Writing in a tweet on Tuesday, he said: "By 'free speech', I simply mean that which matches the law. I am against censorship that goes far beyond the law.
“If people want less free speech, they will ask government to pass laws to that effect. Therefore, going beyond the law is contrary to the will of the people.”
That’s all fine, but which law exactly is he referring to? That was the question on plenty of social media users’ lips.
There are several problems with your argument, I'm afraid. Firstly, political processes take time, and the technology of social media is always changing and adapting - meaning the law is playing catch-up, and the will of the people is usually ahead of it.\n\nSecondly... which law?
What do you mean that which matches the law. The law specifically grants permission to curb "free speech" when it poses a clear and present danger, which is why you can't yell fire in a crowded theater.\n\nSo what do you mean, exactly?https://twitter.com/elonmusk/status/1519036983137509376\u00a0\u2026
Musk sealed the deal on Monday (April 25) after initially purchasing a nine per cent stake in the company and becoming a board member.
Twitter initially resisted his plans for a complete takeover, implementing a "poison pill" to make the purchase more expensive and challenging to acquire. Musk since updated his proposal and managed to get Twitter to agree.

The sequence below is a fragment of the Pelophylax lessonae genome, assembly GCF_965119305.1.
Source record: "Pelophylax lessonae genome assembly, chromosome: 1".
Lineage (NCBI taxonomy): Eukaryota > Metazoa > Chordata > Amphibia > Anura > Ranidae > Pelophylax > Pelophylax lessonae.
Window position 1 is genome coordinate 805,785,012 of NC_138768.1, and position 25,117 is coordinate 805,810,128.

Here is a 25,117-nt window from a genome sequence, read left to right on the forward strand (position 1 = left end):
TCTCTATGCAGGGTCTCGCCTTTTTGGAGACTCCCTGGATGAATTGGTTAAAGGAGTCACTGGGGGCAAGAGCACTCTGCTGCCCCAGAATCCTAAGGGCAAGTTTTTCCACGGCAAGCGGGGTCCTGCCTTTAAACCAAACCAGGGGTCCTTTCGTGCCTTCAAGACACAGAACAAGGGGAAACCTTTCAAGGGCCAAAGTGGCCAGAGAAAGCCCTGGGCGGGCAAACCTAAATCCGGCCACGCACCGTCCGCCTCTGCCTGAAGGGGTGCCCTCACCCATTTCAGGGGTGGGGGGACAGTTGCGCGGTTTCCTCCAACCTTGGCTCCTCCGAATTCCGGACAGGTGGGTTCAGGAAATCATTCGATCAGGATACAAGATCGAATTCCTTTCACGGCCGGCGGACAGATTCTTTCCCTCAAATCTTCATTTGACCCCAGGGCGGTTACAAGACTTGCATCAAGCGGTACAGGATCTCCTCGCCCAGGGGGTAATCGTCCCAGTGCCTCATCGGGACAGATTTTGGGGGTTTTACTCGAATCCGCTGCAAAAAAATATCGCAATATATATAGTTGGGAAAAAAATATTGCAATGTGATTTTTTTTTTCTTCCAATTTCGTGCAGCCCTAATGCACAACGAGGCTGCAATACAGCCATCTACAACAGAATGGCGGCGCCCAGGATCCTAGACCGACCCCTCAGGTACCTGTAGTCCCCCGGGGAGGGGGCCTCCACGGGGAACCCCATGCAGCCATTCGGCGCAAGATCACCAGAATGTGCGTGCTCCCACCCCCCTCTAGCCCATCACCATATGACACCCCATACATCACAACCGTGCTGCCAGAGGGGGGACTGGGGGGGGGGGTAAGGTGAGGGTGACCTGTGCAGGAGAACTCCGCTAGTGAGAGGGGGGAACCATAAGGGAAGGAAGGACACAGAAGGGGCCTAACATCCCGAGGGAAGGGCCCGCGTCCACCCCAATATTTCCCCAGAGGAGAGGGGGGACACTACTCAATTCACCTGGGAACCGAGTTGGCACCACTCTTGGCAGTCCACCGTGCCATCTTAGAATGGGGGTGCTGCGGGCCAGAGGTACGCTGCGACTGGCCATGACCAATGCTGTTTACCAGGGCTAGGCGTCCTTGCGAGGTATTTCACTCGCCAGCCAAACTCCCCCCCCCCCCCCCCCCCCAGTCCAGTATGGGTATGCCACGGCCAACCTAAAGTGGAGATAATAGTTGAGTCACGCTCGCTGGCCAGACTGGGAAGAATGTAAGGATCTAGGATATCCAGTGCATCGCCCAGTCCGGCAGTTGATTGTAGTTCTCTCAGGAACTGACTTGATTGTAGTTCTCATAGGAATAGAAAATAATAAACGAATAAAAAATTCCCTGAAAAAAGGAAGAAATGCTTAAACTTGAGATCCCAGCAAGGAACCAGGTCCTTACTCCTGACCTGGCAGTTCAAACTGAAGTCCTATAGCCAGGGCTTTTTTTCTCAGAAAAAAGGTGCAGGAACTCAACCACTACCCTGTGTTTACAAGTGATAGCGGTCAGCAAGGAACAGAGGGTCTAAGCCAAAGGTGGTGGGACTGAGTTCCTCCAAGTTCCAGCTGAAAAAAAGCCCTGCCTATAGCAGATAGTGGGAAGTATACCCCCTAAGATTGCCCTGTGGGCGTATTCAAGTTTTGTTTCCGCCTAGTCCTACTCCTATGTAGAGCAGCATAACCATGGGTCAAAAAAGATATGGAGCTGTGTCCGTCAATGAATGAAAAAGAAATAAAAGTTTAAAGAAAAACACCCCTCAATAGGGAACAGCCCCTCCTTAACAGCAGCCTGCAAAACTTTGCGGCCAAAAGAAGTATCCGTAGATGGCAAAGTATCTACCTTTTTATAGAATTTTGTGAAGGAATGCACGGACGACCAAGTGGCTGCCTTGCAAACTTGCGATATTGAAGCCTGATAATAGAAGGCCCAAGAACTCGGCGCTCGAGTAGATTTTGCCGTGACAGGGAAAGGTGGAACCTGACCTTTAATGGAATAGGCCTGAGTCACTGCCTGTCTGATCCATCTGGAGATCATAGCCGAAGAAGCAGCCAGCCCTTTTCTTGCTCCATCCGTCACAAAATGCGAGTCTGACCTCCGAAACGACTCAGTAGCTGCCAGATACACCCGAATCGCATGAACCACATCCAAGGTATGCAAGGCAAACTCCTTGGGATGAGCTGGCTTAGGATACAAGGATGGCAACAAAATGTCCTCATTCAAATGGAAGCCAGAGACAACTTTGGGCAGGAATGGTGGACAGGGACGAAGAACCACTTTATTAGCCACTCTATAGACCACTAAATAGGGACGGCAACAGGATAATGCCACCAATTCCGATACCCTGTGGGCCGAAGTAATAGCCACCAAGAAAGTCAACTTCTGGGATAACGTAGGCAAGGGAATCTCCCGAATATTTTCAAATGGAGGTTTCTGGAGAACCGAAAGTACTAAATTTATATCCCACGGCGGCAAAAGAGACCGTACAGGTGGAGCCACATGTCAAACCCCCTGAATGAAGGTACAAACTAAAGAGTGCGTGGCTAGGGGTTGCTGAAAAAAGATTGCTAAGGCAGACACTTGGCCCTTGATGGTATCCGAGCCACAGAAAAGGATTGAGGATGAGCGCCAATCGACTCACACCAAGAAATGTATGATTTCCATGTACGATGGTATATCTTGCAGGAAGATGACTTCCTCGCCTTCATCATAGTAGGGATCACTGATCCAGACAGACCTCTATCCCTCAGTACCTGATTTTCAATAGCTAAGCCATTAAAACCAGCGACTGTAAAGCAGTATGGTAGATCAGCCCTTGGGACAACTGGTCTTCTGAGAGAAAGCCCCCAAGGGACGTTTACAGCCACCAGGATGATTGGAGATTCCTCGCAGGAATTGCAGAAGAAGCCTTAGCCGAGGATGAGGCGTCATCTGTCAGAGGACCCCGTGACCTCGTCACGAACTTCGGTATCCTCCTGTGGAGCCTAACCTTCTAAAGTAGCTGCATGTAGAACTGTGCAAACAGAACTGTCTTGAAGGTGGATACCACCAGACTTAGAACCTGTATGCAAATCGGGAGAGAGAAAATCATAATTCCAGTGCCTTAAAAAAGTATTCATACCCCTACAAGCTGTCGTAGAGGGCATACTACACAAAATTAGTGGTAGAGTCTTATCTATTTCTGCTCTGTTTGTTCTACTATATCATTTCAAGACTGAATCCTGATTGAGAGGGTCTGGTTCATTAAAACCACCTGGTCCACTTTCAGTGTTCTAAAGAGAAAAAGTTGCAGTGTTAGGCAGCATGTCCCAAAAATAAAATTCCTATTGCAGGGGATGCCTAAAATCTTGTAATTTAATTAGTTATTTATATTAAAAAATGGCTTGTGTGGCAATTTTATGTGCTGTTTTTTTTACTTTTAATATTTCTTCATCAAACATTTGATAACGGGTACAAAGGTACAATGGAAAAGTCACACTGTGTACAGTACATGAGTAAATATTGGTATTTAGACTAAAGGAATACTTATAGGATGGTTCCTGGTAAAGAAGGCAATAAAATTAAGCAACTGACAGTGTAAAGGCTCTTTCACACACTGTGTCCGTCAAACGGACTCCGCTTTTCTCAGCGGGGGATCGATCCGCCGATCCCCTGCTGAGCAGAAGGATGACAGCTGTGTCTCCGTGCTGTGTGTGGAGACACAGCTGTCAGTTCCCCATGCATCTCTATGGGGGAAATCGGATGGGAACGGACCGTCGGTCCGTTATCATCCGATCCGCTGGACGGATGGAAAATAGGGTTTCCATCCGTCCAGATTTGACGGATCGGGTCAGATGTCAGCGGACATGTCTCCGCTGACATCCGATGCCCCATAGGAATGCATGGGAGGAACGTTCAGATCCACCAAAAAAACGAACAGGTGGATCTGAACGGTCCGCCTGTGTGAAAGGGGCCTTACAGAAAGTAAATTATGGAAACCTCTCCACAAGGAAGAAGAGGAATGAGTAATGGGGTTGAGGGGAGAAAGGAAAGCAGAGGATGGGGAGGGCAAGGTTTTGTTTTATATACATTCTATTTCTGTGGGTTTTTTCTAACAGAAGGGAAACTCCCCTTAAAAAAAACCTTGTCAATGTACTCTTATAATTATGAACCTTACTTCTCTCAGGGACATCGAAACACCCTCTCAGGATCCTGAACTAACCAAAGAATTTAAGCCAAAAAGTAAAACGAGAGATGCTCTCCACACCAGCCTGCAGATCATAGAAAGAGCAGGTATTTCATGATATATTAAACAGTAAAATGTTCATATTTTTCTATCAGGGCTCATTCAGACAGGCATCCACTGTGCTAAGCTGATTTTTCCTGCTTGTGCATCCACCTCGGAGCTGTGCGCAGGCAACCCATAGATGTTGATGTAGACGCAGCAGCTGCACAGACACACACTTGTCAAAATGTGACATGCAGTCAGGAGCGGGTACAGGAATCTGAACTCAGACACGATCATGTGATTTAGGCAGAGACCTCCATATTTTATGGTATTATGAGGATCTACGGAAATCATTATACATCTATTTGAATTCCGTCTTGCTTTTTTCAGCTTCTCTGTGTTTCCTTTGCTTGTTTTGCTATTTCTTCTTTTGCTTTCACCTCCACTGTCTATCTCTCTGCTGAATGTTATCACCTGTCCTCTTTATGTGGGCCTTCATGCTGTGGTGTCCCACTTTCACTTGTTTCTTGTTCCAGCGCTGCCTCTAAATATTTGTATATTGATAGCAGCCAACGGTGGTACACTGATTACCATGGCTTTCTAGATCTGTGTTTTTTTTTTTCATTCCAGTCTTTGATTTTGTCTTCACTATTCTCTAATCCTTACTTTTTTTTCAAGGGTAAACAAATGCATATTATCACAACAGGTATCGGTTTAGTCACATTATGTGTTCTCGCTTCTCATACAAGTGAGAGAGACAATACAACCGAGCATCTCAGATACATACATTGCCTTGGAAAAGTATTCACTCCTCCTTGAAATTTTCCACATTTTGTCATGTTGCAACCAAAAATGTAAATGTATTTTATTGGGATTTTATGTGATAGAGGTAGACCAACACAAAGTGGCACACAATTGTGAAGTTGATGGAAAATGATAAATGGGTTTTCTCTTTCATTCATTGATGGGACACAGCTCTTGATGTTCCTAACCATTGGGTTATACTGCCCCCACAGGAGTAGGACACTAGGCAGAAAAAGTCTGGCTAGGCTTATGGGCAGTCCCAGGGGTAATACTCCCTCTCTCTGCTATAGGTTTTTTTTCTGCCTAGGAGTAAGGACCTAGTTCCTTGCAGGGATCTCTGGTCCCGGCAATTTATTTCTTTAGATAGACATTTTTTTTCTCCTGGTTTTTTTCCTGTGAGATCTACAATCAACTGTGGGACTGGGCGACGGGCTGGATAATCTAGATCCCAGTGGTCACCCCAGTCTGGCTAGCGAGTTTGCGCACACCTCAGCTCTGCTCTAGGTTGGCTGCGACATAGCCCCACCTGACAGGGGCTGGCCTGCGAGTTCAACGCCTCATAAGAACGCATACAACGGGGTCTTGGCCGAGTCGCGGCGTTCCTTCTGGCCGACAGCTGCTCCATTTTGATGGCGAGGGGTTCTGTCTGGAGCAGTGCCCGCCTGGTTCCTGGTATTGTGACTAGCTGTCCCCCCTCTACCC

He previously released a statement saying: “Free speech is the bedrock of a functioning democracy, and Twitter is the digital town square where matters vital to the future of humanity are debated."
People have raised concerns about changes to the platform after the purchase, with Amnesty International saying in a statement: "Regardless of ownership, Twitter has a responsibility to protect human rights, including the rights to live free from discrimination and violence and to freedom of expression and opinion – a responsibility that they already too often fail.
“We are concerned with any steps that Twitter might take to erode enforcement of the policies and mechanisms designed to protect users. The last thing we need is a Twitter that willfully turns a blind eye to violent and abusive speech against users, particularly those most disproportionately impacted, including women, non-binary persons, and others.”
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